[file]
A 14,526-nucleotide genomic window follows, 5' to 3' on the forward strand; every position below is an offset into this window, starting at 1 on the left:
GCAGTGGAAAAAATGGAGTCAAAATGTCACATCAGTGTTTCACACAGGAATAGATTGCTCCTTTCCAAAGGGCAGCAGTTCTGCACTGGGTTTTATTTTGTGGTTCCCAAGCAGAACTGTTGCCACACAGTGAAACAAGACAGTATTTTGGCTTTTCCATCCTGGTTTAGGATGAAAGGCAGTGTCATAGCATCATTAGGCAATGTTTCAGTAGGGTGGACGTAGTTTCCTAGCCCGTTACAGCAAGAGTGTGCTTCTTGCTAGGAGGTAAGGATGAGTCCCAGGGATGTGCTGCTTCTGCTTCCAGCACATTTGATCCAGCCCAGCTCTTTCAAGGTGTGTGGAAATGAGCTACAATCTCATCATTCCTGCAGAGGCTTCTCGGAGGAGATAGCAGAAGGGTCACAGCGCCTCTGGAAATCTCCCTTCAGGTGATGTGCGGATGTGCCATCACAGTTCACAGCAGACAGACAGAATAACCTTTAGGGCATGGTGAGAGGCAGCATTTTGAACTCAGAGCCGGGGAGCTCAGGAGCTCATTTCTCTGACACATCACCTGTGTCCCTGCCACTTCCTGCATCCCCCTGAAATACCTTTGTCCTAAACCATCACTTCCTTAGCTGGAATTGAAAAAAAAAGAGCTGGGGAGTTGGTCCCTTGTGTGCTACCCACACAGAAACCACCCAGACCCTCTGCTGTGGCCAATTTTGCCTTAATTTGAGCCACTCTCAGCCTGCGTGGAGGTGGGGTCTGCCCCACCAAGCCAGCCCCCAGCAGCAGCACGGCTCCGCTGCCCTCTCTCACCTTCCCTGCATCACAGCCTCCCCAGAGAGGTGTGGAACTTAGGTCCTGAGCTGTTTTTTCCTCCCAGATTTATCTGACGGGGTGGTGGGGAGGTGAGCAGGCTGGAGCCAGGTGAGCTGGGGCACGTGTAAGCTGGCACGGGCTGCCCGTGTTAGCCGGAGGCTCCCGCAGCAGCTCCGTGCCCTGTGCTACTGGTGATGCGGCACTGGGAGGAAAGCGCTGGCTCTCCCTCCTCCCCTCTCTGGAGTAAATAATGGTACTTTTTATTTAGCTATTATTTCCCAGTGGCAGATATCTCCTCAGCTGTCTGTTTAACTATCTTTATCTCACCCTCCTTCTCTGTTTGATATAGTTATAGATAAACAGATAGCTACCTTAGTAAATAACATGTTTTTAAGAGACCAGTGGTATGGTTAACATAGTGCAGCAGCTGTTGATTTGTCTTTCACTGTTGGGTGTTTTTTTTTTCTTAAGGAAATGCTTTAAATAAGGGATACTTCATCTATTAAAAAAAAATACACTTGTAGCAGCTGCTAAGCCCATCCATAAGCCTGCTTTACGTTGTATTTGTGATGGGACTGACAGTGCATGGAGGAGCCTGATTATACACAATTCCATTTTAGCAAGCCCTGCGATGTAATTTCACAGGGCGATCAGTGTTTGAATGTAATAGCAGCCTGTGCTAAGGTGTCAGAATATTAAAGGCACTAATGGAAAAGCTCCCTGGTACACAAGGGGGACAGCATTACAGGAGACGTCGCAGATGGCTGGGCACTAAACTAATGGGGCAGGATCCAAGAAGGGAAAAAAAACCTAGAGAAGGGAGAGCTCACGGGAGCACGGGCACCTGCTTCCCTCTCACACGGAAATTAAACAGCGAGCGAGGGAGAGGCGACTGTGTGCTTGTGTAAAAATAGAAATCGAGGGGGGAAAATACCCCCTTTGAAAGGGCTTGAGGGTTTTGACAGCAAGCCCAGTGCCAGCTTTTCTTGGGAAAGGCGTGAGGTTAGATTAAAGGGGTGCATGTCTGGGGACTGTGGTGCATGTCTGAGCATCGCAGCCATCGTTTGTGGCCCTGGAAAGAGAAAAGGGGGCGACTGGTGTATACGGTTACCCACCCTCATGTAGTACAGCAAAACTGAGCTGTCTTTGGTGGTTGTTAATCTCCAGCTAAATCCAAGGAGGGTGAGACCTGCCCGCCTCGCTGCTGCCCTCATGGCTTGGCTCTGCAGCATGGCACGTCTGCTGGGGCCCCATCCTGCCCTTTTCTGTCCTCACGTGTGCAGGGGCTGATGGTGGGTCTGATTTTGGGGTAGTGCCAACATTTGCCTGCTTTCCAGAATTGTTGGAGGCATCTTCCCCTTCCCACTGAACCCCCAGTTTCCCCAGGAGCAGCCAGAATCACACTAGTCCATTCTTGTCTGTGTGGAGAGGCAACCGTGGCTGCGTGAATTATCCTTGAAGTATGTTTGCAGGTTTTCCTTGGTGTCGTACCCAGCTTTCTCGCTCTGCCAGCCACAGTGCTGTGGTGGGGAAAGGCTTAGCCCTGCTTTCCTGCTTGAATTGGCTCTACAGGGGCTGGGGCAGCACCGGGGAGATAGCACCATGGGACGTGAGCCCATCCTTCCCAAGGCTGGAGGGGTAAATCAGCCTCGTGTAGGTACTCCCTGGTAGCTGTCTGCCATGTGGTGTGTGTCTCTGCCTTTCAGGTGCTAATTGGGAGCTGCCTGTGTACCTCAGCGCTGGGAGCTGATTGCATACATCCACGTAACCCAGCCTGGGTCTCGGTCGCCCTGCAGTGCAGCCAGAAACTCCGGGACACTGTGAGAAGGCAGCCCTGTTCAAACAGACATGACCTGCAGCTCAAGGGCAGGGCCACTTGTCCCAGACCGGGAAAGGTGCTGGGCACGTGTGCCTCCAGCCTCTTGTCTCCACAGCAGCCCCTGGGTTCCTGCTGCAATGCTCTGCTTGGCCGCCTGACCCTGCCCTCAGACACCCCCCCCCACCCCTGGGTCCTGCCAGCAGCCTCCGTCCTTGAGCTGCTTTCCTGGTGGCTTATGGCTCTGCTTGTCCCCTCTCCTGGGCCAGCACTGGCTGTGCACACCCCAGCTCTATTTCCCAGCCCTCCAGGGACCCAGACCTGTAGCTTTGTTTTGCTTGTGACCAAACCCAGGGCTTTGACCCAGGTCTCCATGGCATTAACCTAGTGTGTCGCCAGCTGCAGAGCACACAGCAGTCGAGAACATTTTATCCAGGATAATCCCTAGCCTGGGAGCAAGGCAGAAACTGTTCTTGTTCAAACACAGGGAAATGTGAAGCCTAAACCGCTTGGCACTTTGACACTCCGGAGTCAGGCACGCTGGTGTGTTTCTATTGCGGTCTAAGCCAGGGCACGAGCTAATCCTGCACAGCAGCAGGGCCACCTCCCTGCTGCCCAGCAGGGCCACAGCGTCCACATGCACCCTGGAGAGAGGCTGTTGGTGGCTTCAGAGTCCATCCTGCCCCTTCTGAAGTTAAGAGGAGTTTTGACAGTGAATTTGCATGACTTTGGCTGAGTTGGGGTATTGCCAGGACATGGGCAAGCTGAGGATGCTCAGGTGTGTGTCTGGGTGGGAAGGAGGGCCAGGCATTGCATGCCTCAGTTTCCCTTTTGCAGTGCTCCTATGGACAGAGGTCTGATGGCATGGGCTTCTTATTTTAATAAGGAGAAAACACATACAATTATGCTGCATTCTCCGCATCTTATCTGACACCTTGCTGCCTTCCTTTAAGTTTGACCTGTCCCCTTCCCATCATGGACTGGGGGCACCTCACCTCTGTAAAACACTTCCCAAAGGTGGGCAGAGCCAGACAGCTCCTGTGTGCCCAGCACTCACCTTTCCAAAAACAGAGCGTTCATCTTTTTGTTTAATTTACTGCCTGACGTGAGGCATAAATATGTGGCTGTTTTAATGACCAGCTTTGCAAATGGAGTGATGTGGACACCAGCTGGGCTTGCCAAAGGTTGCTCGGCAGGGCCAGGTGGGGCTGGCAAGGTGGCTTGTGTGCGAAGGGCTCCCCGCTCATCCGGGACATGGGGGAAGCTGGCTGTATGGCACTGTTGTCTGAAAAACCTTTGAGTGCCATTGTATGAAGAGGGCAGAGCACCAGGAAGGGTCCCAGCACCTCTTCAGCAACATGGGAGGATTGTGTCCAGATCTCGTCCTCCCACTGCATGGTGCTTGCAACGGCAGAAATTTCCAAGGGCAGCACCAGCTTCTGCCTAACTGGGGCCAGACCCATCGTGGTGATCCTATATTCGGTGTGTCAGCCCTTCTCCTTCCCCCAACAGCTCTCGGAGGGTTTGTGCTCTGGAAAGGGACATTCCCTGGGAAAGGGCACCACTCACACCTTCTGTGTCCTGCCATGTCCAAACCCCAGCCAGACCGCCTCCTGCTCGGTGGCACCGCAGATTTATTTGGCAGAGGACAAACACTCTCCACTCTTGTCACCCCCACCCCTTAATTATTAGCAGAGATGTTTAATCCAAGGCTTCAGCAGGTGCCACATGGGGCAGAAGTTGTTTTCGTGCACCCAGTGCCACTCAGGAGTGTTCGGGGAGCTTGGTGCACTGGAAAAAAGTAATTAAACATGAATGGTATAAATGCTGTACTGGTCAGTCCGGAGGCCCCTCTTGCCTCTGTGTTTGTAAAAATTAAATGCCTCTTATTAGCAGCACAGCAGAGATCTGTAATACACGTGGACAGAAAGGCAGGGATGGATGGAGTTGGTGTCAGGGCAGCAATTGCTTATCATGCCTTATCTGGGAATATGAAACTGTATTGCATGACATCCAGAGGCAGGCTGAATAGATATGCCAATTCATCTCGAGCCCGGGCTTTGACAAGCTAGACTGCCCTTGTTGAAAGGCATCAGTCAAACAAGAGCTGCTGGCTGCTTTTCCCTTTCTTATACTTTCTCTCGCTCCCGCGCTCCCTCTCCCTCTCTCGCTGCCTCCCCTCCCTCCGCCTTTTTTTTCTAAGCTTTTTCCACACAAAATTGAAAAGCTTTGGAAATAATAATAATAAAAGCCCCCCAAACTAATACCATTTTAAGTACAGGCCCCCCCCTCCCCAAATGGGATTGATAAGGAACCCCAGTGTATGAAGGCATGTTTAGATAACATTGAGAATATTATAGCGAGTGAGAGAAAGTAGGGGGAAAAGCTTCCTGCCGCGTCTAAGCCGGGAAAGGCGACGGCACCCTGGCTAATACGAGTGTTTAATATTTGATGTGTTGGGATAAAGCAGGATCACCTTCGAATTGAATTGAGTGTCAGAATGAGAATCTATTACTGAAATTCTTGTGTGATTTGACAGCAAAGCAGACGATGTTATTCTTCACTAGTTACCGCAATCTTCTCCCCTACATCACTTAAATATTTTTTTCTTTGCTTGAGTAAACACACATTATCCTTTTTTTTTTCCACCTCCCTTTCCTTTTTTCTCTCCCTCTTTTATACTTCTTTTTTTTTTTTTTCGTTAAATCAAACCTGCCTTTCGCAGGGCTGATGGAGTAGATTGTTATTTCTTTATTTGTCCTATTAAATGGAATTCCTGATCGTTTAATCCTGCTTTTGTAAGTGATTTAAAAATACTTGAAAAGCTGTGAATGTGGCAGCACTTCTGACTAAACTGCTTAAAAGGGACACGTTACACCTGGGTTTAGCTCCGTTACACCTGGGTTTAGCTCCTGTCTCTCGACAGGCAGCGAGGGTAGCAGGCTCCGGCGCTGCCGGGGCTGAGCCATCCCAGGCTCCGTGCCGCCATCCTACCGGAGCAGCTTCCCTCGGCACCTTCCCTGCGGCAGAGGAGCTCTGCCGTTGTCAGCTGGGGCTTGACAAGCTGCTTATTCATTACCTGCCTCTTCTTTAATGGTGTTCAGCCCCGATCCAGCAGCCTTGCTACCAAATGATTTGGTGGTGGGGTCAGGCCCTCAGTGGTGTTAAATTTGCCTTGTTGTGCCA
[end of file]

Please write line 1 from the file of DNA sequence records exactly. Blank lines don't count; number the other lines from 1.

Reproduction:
A 14,526-nucleotide genomic window follows, 5' to 3' on the forward strand; every position below is an offset into this window, starting at 1 on the left: